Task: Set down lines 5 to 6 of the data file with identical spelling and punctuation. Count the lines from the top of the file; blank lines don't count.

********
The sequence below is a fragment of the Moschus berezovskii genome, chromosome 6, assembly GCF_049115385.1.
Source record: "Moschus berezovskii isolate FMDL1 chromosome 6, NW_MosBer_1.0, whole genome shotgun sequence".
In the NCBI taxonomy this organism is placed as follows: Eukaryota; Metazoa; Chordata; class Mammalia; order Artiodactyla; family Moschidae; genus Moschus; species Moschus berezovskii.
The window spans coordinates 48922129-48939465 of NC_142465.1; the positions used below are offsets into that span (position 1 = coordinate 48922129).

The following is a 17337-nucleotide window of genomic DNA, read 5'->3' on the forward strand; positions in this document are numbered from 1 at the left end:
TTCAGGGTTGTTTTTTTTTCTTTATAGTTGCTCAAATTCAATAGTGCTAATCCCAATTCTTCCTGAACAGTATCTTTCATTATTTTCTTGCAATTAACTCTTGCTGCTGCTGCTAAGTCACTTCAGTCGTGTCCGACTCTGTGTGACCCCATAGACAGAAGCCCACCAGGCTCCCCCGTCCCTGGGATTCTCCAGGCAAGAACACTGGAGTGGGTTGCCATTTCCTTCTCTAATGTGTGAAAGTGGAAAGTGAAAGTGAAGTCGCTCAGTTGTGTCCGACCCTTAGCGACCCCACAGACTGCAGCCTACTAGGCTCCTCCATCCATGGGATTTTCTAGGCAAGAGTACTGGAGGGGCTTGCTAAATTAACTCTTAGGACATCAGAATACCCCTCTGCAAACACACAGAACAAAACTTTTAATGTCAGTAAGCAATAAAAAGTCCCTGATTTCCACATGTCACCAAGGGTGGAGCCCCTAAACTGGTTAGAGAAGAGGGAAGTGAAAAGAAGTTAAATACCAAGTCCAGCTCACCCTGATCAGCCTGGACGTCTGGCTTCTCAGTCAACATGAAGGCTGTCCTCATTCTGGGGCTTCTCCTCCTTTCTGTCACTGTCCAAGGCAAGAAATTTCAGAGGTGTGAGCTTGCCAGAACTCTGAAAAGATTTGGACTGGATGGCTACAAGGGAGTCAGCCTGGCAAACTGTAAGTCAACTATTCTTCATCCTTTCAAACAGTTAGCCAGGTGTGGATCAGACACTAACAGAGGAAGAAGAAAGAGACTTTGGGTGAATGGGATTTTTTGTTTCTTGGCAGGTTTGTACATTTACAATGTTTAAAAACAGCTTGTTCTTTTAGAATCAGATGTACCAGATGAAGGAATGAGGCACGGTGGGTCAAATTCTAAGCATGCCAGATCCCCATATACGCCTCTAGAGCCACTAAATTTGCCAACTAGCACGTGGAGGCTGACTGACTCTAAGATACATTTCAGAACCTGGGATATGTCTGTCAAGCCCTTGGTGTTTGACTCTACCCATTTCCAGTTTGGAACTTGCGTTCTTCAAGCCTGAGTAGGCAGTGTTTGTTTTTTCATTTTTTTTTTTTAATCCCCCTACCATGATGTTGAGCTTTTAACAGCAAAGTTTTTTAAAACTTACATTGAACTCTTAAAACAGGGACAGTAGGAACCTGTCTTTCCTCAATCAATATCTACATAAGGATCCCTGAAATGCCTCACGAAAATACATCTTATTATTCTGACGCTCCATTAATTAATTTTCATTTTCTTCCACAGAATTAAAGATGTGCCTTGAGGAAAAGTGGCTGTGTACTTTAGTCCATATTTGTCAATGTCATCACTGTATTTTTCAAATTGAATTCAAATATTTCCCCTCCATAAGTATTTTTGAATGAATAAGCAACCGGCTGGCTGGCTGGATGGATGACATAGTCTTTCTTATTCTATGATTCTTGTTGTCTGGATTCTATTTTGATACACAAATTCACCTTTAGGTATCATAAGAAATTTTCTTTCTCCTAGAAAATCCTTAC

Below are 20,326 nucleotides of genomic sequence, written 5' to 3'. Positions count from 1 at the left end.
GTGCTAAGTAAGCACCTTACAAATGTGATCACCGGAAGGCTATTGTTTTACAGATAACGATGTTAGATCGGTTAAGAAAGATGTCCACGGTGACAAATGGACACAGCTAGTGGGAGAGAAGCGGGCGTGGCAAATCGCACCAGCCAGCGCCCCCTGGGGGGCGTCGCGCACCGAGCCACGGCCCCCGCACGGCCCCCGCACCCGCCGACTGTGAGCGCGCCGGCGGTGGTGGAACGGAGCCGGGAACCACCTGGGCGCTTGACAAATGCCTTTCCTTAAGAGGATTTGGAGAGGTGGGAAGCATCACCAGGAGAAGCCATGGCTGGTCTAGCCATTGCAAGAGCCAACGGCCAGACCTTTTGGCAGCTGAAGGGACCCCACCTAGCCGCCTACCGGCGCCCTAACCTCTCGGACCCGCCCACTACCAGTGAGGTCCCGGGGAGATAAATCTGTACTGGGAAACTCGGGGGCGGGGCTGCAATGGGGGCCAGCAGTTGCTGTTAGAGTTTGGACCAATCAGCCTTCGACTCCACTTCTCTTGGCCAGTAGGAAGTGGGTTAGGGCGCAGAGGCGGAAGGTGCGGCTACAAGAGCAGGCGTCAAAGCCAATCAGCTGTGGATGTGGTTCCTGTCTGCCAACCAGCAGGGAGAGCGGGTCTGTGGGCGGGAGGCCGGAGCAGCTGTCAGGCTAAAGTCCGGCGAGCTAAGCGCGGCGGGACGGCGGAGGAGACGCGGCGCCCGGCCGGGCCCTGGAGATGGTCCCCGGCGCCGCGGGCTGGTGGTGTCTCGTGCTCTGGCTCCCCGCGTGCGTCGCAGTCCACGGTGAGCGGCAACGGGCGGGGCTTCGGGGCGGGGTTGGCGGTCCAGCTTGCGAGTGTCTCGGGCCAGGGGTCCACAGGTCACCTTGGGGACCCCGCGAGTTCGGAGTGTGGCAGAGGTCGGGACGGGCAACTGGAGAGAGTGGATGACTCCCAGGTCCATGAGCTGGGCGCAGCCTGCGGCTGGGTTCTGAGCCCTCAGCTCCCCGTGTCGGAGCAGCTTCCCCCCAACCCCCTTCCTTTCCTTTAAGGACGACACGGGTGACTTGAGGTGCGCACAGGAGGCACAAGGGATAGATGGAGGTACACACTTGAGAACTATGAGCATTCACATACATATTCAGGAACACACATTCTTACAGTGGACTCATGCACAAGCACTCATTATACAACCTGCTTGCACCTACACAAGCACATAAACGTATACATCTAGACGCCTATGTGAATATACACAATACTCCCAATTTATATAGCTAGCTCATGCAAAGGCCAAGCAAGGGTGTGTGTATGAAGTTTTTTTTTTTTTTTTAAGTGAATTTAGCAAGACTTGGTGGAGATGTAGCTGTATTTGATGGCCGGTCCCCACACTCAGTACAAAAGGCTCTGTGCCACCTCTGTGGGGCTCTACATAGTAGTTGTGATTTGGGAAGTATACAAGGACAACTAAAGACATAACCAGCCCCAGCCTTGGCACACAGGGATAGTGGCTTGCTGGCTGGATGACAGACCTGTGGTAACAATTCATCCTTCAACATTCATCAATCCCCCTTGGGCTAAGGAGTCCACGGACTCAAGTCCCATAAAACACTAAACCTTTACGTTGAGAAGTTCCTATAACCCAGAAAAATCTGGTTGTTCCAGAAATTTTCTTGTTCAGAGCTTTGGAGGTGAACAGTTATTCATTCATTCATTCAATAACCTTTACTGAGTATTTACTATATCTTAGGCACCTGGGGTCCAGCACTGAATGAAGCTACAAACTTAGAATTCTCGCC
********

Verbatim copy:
The following is a 17337-nucleotide window of genomic DNA, read 5'->3' on the forward strand; positions in this document are numbered from 1 at the left end:
TTCAGGGTTGTTTTTTTTTCTTTATAGTTGCTCAAATTCAATAGTGCTAATCCCAATTCTTCCTGAACAGTATCTTTCATTATTTTCTTGCAATTAACTCTTGCTGCTGCTGCTAAGTCACTTCAGTCGTGTCCGACTCTGTGTGACCCCATAGACAGAAGCCCACCAGGCTCCCCCGTCCCTGGGATTCTCCAGGCAAGAACACTGGAGTGGGTTGCCATTTCCTTCTCTAATGTGTGAAAGTGGAAAGTGAAAGTGAAGTCGCTCAGTTGTGTCCGACCCTTAGCGACCCCACAGACTGCAGCCTACTAGGCTCCTCCATCCATGGGATTTTCTAGGCAAGAGTACTGGAGGGGCTTGCTAAATTAACTCTTAGGACATCAGAATACCCCTCTGCAAACACACAGAACAAAACTTTTAATGTCAGTAAGCAATAAAAAGTCCCTGATTTCCACATGTCACCAAGGGTGGAGCCCCTAAACTGGTTAGAGAAGAGGGAAGTGAAAAGAAGTTAAATACCAAGTCCAGCTCACCCTGATCAGCCTGGACGTCTGGCTTCTCAGTCAACATGAAGGCTGTCCTCATTCTGGGGCTTCTCCTCCTTTCTGTCACTGTCCAAGGCAAGAAATTTCAGAGGTGTGAGCTTGCCAGAACTCTGAAAAGATTTGGACTGGATGGCTACAAGGGAGTCAGCCTGGCAAACTGTAAGTCAACTATTCTTCATCCTTTCAAACAGTTAGCCAGGTGTGGATCAGACACTAACAGAGGAAGAAGAAAGAGACTTTGGGTGAATGGGATTTTTTGTTTCTTGGCAGGTTTGTACATTTACAATGTTTAAAAACAGCTTGTTCTTTTAGAATCAGATGTACCAGATGAAGGAATGAGGCACGGTGGGTCAAATTCTAAGCATGCCAGATCCCCATATACGCCTCTAGAGCCACTAAATTTGCCAACTAGCACGTGGAGGCTGACTGACTCTAAGATACATTTCAGAACCTGGGATATGTCTGTCAAGCCCTTGGTGTTTGACTCTACCCATTTCCAGTTTGGAACTTGCGTTCTTCAAGCCTGAGTAGGCAGTGTTTGTTTTTTCATTTTTTTTTTTTAATCCCCCTACCATGATGTTGAGCTTTTAACAGCAAAGTTTTTTAAAACTTACATTGAACTCTTAAAACAGGGACAGTAGGAACCTGTCTTTCCTCAATCAATATCTACATAAGGATCCCTGAAATGCCTCACGAAAATACATCTTATTATTCTGACGCTCCATTAATTAATTTTCATTTTCTTCCACAGAATTAAAGATGTGCCTTGAGGAAAAGTGGCTGTGTACTTTAGTCCATATTTGTCAATGTCATCACTGTATTTTTCAAATTGAATTCAAATATTTCCCCTCCATAAGTATTTTTGAATGAATAAGCAACCGGCTGGCTGGCTGGATGGATGACATAGTCTTTCTTATTCTATGATTCTTGTTGTCTGGATTCTATTTTGATACACAAATTCACCTTTAGGTATCATAAGAAATTTTCTTTCTCCTAGAAAATCCTTAC